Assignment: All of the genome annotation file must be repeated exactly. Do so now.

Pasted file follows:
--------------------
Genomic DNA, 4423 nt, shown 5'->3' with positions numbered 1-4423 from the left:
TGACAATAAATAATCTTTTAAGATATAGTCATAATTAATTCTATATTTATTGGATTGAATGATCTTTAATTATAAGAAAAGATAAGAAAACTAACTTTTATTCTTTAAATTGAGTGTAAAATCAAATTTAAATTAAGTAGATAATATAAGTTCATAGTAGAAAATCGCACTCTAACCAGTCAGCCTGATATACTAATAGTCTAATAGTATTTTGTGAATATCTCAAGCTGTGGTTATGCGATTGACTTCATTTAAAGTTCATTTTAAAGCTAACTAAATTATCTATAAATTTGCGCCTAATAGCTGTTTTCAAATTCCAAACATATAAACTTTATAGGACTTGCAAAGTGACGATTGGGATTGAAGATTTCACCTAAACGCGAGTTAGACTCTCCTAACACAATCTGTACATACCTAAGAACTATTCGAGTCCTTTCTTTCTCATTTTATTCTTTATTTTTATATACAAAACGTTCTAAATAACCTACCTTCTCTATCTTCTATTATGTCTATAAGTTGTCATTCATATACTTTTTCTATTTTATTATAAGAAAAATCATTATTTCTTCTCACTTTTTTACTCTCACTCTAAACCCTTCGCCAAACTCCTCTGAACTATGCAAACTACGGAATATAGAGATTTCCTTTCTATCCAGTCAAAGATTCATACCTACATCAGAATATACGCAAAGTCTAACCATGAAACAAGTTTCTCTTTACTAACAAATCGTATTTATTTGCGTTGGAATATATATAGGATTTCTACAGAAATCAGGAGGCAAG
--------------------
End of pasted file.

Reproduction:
Genomic DNA, 4423 nt, shown 5'->3' with positions numbered 1-4423 from the left:
TGACAATAAATAATCTTTTAAGATATAGTCATAATTAATTCTATATTTATTGGATTGAATGATCTTTAATTATAAGAAAAGATAAGAAAACTAACTTTTATTCTTTAAATTGAGTGTAAAATCAAATTTAAATTAAGTAGATAATATAAGTTCATAGTAGAAAATCGCACTCTAACCAGTCAGCCTGATATACTAATAGTCTAATAGTATTTTGTGAATATCTCAAGCTGTGGTTATGCGATTGACTTCATTTAAAGTTCATTTTAAAGCTAACTAAATTATCTATAAATTTGCGCCTAATAGCTGTTTTCAAATTCCAAACATATAAACTTTATAGGACTTGCAAAGTGACGATTGGGATTGAAGATTTCACCTAAACGCGAGTTAGACTCTCCTAACACAATCTGTACATACCTAAGAACTATTCGAGTCCTTTCTTTCTCATTTTATTCTTTATTTTTATATACAAAACGTTCTAAATAACCTACCTTCTCTATCTTCTATTATGTCTATAAGTTGTCATTCATATACTTTTTCTATTTTATTATAAGAAAAATCATTATTTCTTCTCACTTTTTTACTCTCACTCTAAACCCTTCGCCAAACTCCTCTGAACTATGCAAACTACGGAATATAGAGATTTCCTTTCTATCCAGTCAAAGATTCATACCTACATCAGAATATACGCAAAGTCTAACCATGAAACAAGTTTCTCTTTACTAACAAATCGTATTTATTTGCGTTGGAATATATATAGGATTTCTACAGAAATCAGGAGGCAAG